Recently, the anti-spam organization Spamhaus has come under yet another distributed denial-of-service attack. With some help from our good friends at myNetWatchman we were able to obtain a sample of the malware used in the attack. This one is particularly nasty, starting up 1500 threads to send randomized HTTP requests to Spamhaus’ webserver in a loop. This attack tool doesn’t have a command-and-control mechanism, so it was likely force-installed on all the infected systems of an existing botnet.
This kind of attack is particularly troublesome to deal with. While simplistic packet-based attacks can be more easily mitigated upstream, with an HTTP-based attack it is often difficult to distinguish attack traffic from legitimate HTTP requests. And because the attack consumes resources from the webserver, not just the system TCP/IP stack, it can quickly bring even a well-tuned webserver to its knees unless the target has better-than-average resources at its disposal to help weather the storm (like Spamhaus does).
Fortunately, most HTTP-based DoS attacks we have seen have a particular weakness – they are vulnerable to a technique known as « tarpitting ». This idea was first proposed by Tom Liston many years ago when the first scanning worms hit the Internet, and was implemented in his program LaBrea (which he no longer offers for download, due to legal concerns – however, the source code can still be found elsewhere and should work on Linux or BSD-based operating systems). The quickest way to implement tarpitting (if your webserver runs on Linux) is in the Linux netfilter source code. If the tarpit module is compiled for your Linux kernel, the operation becomes as simple as «
iptables -A INPUT -s x.x.x.x -p tcp -j TARPIT« .
Tarpitting works by taking advantage of TCP/IP’s idea of window size and state. In a tarpitted session, we respond to the connection initiation as normal, but we immediately set our TCP window size to just a few bytes in size. By design, the connecting system’s TCP/IP stack must not send any more data than will fit in our TCP window before waiting for us to ACK the packets sent. This is to allow connections to deal with packet loss that might occur in a normal session. If the sending system doesn’t get an ACK to a packet sent, it will resend the packet at increasingly longer intervals. In our tarpitted session, we simply don’t ack any of the post-handshake packets at all, forcing the remote TCP/IP stack to keep trying to send us those same few bytes, but waiting longer each time. With this, bandwidth usage falls off quickly to almost nothing.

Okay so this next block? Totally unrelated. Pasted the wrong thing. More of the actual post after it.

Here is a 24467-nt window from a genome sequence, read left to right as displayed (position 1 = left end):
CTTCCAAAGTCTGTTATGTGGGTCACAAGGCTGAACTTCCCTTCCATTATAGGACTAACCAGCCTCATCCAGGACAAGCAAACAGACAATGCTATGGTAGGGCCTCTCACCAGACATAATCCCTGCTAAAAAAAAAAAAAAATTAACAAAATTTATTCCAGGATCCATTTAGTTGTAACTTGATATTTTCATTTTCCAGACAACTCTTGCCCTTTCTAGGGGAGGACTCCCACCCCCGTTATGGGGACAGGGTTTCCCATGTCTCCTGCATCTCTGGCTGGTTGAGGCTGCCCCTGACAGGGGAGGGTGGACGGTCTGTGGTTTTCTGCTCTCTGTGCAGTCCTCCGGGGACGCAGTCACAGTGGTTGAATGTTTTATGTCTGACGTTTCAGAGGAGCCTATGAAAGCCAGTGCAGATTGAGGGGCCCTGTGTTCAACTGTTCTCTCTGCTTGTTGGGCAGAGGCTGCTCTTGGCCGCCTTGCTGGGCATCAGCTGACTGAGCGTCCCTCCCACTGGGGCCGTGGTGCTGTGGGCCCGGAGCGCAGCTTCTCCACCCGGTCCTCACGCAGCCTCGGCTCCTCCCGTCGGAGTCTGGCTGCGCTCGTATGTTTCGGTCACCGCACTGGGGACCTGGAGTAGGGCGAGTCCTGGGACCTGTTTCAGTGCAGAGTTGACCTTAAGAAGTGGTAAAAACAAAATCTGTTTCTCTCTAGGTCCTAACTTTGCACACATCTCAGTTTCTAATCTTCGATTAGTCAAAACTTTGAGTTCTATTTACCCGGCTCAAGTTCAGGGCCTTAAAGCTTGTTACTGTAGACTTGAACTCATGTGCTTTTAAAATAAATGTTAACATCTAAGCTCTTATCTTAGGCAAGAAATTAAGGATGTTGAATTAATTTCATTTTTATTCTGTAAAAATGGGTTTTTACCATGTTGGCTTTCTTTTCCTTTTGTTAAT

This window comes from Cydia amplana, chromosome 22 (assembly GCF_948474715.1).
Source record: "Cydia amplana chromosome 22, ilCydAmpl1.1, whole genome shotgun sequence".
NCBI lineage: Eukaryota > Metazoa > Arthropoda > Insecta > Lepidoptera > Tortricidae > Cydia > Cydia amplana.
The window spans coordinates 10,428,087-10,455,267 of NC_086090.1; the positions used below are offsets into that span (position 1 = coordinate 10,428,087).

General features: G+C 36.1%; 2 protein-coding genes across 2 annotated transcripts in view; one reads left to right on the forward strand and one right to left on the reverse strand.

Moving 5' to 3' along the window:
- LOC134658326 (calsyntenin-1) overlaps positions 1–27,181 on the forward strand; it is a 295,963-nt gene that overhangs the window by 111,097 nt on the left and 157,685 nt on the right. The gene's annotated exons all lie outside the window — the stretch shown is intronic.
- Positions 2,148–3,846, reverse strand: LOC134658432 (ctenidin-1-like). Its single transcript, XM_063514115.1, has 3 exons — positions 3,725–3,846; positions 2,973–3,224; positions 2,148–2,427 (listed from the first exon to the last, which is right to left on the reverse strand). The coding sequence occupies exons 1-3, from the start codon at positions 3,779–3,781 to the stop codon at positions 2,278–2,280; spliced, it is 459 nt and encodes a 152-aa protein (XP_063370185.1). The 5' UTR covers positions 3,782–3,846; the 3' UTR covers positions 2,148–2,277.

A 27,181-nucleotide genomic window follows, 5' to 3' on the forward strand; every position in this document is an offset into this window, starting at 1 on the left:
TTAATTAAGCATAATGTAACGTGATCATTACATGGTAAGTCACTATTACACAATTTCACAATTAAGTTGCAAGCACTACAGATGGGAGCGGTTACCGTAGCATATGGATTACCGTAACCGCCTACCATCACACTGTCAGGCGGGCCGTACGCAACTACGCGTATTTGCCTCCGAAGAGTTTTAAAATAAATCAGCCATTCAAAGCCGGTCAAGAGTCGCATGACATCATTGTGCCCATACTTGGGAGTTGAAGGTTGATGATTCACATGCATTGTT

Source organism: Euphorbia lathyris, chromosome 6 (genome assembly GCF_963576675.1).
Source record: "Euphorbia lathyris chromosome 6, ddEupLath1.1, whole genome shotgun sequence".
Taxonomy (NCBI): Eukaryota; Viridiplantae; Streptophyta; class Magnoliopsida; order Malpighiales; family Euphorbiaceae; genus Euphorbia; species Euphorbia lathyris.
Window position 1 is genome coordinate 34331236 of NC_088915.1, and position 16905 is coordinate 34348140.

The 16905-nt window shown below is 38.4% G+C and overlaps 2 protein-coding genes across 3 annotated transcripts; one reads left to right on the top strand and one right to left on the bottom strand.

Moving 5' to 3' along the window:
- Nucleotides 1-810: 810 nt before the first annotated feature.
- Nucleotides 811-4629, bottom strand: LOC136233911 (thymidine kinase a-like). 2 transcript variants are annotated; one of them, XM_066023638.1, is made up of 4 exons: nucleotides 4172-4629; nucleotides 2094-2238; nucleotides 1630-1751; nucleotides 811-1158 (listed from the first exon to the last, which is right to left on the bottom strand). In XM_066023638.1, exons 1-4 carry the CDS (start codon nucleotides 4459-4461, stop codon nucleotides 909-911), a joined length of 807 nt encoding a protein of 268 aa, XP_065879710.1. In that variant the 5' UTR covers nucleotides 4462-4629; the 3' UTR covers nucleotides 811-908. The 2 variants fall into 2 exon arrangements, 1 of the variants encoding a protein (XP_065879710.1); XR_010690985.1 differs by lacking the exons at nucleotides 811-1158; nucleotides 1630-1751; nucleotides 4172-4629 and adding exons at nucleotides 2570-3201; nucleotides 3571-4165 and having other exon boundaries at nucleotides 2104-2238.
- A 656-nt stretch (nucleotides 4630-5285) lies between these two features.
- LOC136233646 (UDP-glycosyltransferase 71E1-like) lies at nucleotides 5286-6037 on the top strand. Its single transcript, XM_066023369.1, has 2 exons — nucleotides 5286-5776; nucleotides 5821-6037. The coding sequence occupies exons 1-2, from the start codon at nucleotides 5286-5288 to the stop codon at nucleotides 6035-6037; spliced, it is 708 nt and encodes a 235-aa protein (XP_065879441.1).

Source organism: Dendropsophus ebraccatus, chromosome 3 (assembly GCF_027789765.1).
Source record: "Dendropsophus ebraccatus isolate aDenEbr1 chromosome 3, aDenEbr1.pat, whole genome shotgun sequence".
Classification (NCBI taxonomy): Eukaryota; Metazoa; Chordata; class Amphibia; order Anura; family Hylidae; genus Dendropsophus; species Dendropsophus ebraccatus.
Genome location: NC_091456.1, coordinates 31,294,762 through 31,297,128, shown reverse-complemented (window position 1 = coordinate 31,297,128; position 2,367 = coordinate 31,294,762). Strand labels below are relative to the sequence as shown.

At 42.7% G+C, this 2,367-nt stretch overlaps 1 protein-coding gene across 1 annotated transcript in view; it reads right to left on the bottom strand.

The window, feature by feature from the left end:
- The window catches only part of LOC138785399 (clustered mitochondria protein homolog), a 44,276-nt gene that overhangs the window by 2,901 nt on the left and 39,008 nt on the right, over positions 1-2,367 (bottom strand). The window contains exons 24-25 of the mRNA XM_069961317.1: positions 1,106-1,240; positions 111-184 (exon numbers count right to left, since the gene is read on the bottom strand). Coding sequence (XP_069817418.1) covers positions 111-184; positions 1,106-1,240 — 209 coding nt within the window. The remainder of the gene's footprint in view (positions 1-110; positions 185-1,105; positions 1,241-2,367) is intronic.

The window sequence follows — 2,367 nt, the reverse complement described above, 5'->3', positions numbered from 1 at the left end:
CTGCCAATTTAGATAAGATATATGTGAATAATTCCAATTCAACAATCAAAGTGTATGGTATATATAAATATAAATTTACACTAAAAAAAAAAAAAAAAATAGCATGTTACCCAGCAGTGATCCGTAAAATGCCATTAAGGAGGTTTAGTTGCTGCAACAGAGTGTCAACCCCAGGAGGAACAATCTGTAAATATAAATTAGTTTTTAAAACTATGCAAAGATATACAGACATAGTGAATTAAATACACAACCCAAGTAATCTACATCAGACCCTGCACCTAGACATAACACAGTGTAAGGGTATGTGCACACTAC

It might seem reasonable to simply use iptables -j DROP to not respond to connections at all – this will certainly prevent the webserver from seeing the connection, but because the connection may have a timeout set, it is likely we’ll keep seeing connection attempts at a fairly regular rate. Essentially a DROP rule turns our HTTP flood into a SYN flood.
Below is a chart made by running the Spamhaus DDoS malware on a single host in a sandnet, and comparing the bandwidth usage of each iptables mitigation technique with no mitigation. Here we extrapolated the bandwidth usage of the full non-mitigated attack (the blue line in the chart) from just the first 30 seconds of the attack, rather than let it fully DDoS the server the entire two hours. Under load, our untuned Apache server probably would have slowed down, forcing the attack bandwidth to decrease with it as it became unresponsive. In this simulation we are assuming the server can withstand a single attacker with no slowdown.
We see that although with tarpitting, there are momentary spikes as the sessions finally time out and try again, overall the average bandwidth usage is substantially lower with tarpitting as opposed to simply dropping the attacker’s packets.
There seems to be an added side-effect to mitigation by tarpit. When the attacked host mitigates with an iptables DROP (no response), the attacker’s CPU load is fairly minimal and the system is responsive. However, as demonstated by the graphic below, under tarpitting the CPU load in our test system quickly rose to 100% as the attacking system’s kernel tried to maintain a large number of open connections in a retry state.
In the case of our test system, the user interface became nearly unresponsive. Of course, this may depend on the overal system CPU speed and RAM (our test was done in a VMware environment which also may be a factor), but if the system becomes unacceptibly slow, it serves as an impetus for the unknowing owner of the attacking system to have the computer cleaned of its botnet infection.
Unfortunately, the TARPIT iptables module is not part of every Linux distribution. It is possible to obtain it by getting the netfilter Patch-o-Matic-NG source and compiling it for your kernel (don’t forget the iptables source must also be patched to support the TARPIT option).
At some point, the scalability of having thousands of iptables rules may come into play. At the University of Florida, Chuck Logan and Jordan Wiens were able to successfully mitigate a DDoS attack from the Netsky virus by writing customized software to detect the attacking hosts and create intelligent chains of iptables rules that were more scalable. Details and source code can be found here.
No matter how you implement it, tarpitting isn’t going to completely stop an attack – it can only slow it down. However, it could be an effective stop-gap measure until upstream providers can effectively null-route an attack on your website, or until the attack stops on its own.
Source: Dell SecureWorks – Author: Joe Stewart